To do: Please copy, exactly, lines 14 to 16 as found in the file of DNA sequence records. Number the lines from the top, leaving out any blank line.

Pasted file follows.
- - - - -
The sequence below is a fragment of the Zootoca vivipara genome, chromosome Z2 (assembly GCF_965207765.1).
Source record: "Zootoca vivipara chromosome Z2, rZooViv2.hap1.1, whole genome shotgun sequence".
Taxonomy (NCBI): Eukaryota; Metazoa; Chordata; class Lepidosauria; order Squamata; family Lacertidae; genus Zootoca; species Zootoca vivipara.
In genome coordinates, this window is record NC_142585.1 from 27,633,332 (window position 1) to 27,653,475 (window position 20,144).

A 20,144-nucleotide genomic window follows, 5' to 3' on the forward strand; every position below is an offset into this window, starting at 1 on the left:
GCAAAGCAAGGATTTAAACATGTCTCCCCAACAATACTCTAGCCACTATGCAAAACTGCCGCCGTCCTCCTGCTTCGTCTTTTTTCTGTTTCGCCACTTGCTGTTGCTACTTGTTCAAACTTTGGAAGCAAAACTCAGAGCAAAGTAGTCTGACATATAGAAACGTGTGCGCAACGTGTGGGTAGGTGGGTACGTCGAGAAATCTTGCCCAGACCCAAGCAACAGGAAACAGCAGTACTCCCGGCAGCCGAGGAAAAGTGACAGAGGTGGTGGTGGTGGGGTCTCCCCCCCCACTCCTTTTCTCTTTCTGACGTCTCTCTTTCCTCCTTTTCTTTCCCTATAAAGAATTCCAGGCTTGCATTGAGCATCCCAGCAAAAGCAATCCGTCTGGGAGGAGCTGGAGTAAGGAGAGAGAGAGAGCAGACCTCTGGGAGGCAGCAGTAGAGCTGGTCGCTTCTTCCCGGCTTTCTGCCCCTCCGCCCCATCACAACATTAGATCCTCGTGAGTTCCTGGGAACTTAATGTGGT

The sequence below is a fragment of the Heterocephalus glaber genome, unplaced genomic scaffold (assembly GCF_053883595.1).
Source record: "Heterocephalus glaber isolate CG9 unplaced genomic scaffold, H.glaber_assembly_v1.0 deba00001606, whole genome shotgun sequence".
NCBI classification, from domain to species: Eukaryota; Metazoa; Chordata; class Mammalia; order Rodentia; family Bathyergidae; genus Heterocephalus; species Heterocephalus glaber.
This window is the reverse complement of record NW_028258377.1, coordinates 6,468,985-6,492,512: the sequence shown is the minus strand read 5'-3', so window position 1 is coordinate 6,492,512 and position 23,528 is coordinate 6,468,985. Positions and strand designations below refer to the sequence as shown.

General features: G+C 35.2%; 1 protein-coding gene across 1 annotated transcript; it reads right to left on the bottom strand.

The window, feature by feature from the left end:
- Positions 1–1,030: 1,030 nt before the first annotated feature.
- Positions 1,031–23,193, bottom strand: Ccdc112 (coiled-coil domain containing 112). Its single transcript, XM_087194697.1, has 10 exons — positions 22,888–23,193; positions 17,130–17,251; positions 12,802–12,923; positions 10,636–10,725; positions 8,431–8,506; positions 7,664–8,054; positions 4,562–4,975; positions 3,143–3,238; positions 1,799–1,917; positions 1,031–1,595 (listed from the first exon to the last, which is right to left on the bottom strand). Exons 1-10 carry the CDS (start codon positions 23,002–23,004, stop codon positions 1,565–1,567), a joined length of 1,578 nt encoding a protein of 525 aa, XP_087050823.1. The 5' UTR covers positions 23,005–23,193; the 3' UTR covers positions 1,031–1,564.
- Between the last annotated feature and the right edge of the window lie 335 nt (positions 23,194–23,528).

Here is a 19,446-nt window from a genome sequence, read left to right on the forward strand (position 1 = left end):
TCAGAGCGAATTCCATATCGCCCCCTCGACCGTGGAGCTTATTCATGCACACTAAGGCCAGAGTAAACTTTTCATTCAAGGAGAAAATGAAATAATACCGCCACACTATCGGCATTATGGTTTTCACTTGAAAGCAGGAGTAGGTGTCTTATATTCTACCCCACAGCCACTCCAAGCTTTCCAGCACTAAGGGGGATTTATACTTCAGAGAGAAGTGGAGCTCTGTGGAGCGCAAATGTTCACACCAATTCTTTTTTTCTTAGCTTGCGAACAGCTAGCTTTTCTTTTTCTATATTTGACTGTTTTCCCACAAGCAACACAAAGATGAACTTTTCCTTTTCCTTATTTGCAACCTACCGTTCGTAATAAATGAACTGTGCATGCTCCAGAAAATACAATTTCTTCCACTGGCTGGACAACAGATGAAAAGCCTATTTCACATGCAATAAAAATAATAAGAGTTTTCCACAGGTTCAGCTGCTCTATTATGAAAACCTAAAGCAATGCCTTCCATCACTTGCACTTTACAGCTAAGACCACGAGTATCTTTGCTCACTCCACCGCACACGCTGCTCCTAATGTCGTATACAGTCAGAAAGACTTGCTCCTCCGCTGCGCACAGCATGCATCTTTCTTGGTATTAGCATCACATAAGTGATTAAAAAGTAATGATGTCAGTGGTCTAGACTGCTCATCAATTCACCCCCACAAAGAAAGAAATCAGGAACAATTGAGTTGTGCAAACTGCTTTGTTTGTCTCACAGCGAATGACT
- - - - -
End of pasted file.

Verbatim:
- Positions 1,031–23,193, bottom strand: Ccdc112 (coiled-coil domain containing 112). Its single transcript, XM_087194697.1, has 10 exons — positions 22,888–23,193; positions 17,130–17,251; positions 12,802–12,923; positions 10,636–10,725; positions 8,431–8,506; positions 7,664–8,054; positions 4,562–4,975; positions 3,143–3,238; positions 1,799–1,917; positions 1,031–1,595 (listed from the first exon to the last, which is right to left on the bottom strand). Exons 1-10 carry the CDS (start codon positions 23,002–23,004, stop codon positions 1,565–1,567), a joined length of 1,578 nt encoding a protein of 525 aa, XP_087050823.1. The 5' UTR covers positions 23,005–23,193; the 3' UTR covers positions 1,031–1,564.
- Between the last annotated feature and the right edge of the window lie 335 nt (positions 23,194–23,528).

Here is a 19,446-nt window from a genome sequence, read left to right on the forward strand (position 1 = left end):